What is the optimal information diet

Information is available in abundance today. And never before have we actually "consumed" as much information as we do every day today. (Studies have come to the conclusion that a US citizen “consumes” an average of 100,000 terms a day.) But despite all the abundance: We are no more productive today than in the 20th century.

Alvin Toffler first used the term “information overload” in his bestseller “Future Shock” from 1970. Wikipedia describes information overload as “a person's condition of having too much information on a topic to make a decision to be able to meet ". Today, information overload is also a common expression in this country. Even more: it is a hotly debated topic. The flood of information is greater than ever, cripples decision-making processes - and costs huge sums of money. An American study comes to the conclusion that it costs US companies $ 650 billion a year to cope with the information overload.

In this fast-paced world, in which we are always “connected” and online, we lose the all-important “creative breaks”. Moments without time pressure, in which our mind can wander freely and sometimes think outside the box. Because this is the necessary breeding ground for the brilliant idea or the famous aha effect.

Information overload can even make you sick. And the sooner, the more you try to really process all the information that reaches us via PC, smartphone and other channels. The Dutch author Guus Pijpers described this very well in his book "Information Overload".

No problem? Then go for information withdrawal.

For a global study, students did without cell phones, the Internet and television for a day. The result: boredom, binge eating, discomfort. The study, which was carried out by the University of Maryland and the Salzburg Academy on Media & Global Change, even found outright withdrawal symptoms in around 20 percent of the participants. Ten percent reported "feeling isolated and left behind".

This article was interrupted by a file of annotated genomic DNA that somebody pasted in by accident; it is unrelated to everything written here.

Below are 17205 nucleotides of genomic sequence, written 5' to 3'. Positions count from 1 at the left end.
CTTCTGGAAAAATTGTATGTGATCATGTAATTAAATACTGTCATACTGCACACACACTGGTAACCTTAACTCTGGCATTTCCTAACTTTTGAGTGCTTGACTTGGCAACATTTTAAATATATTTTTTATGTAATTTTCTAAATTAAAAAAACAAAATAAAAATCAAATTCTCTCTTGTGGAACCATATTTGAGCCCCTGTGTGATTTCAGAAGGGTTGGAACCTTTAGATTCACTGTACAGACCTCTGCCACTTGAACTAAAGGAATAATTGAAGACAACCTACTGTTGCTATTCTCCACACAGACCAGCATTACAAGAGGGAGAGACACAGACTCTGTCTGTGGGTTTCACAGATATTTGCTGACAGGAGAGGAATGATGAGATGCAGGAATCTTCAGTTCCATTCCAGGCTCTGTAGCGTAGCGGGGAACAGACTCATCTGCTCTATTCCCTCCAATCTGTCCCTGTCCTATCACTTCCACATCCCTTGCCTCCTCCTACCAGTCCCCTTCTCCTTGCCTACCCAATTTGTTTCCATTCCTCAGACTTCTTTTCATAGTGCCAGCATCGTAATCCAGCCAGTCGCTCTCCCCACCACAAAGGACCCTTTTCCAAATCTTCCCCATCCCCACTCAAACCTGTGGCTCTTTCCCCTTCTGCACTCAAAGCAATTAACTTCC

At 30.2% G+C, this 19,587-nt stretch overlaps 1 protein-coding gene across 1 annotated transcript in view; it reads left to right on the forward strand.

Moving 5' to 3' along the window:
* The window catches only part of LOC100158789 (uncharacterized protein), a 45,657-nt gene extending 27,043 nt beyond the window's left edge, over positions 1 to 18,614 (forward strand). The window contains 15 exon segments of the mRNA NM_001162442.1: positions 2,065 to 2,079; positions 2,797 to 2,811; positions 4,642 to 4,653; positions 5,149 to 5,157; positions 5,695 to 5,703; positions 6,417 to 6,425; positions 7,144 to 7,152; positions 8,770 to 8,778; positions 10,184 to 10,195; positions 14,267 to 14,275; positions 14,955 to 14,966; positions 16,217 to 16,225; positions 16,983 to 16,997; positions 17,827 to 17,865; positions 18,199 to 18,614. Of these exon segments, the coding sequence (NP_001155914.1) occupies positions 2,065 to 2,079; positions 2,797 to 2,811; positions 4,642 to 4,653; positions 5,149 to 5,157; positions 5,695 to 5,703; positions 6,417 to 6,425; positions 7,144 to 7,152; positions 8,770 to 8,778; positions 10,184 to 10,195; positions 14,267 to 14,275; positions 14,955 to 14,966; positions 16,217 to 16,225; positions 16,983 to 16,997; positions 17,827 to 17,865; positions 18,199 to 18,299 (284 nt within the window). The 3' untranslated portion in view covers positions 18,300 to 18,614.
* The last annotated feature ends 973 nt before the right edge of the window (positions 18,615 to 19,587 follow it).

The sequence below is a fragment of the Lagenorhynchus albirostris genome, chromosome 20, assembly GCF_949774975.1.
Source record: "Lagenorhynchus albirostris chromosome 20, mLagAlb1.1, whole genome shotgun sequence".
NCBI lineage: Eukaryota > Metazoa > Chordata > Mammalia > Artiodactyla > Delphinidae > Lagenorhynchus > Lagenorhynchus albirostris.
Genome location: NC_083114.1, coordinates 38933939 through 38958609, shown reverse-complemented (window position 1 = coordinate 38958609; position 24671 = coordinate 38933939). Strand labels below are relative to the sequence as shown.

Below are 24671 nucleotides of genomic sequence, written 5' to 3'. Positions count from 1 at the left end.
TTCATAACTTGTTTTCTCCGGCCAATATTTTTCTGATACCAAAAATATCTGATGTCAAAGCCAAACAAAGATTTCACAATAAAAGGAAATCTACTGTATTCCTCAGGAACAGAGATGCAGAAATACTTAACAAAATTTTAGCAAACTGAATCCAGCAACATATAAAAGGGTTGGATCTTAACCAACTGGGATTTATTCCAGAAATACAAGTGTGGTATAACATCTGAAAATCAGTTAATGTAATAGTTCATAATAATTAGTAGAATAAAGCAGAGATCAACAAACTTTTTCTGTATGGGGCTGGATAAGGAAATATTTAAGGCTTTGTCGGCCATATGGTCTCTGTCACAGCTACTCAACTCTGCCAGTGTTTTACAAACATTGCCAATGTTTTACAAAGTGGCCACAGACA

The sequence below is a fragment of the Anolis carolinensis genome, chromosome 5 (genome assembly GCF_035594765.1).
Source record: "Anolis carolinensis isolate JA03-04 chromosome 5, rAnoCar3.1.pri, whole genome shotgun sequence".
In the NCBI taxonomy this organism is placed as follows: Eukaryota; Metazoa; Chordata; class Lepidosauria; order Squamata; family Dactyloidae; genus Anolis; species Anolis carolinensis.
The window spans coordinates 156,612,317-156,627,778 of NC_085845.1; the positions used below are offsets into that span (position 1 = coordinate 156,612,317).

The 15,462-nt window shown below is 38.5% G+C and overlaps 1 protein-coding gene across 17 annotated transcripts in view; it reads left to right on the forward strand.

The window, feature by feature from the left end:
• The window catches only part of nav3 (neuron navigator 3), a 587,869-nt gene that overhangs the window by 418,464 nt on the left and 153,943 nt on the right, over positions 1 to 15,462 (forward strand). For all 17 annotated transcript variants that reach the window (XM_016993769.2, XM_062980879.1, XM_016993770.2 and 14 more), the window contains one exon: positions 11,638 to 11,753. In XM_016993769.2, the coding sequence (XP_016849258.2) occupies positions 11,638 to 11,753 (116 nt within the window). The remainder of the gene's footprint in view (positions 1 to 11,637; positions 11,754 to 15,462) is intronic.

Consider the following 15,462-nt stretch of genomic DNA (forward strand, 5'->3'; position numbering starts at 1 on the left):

An extreme example, no doubt. We are looking for the way to deal with the flood of information properly!

But how do you stop the information overload?

You might think that the amount of information is the problem. Put simply: We all produce too much information and more and more people can no longer handle the information overload.

Clay Johnson disagrees. In his book "The Information Diet" he describes how we consume information for around eleven hours a day - some even more. Johnson believes that our problem is not the amount of information, but our consumer behavior. He makes this clear by comparing it with the phenomenon of obesity in our society: We did not blame food for this problem, but our eating habits. According to Johnson, we should also deal with information overload in the same way. Johnson's comparison also illustrates a short video:


How to: Five Steps to Control Information Overload.

Johnson makes excellent suggestions for dealing with the situation. Here are the top five steps.

1. step - Inventory. As is so often the case, it is a good idea to set the bar first before changing your habits. So try to get an idea of ​​how much information they are consuming. This includes the information that you intentionally include. So anything that requires you to press an on / off button, scroll, toggle, active listening or a click. It is best to write this down for a few days.

2. step - Get the TV out. Going on an information diet with a television set "is like a diet with a delivery subscription to a pizza service," says Johnson. Without a television you kill two birds with one stone: You get less advertising and it lowers the dangerous tendency to “sofa surfing”.

3. step - Adjust your consumption habits. Now we get to the heart of the matter. You have probably heard the slogan “eat regional products”; the same applies to media consumption. First come the things that are closest to you: family and friends, then regional and professional communities, then international - you know what is meant.

4. step - A few settings on your computer. Try to eliminate as much as possible: Unnecessary newsletters, notifications from Facebook or Twitter, desktop messages (e.g. Outlook), pop-ups ... throw off ballast. Regain the upper hand in terms of concentration at the computer. Do you need help with this? Johnson has put together a very helpful list of tools and tips for this.

5. step - No information your grandparents would not understand. Avoid highly refined stuff and go straight to the source. Stay away from articles and blogs without references.

We hope these steps will help you achieve your infodiet goals.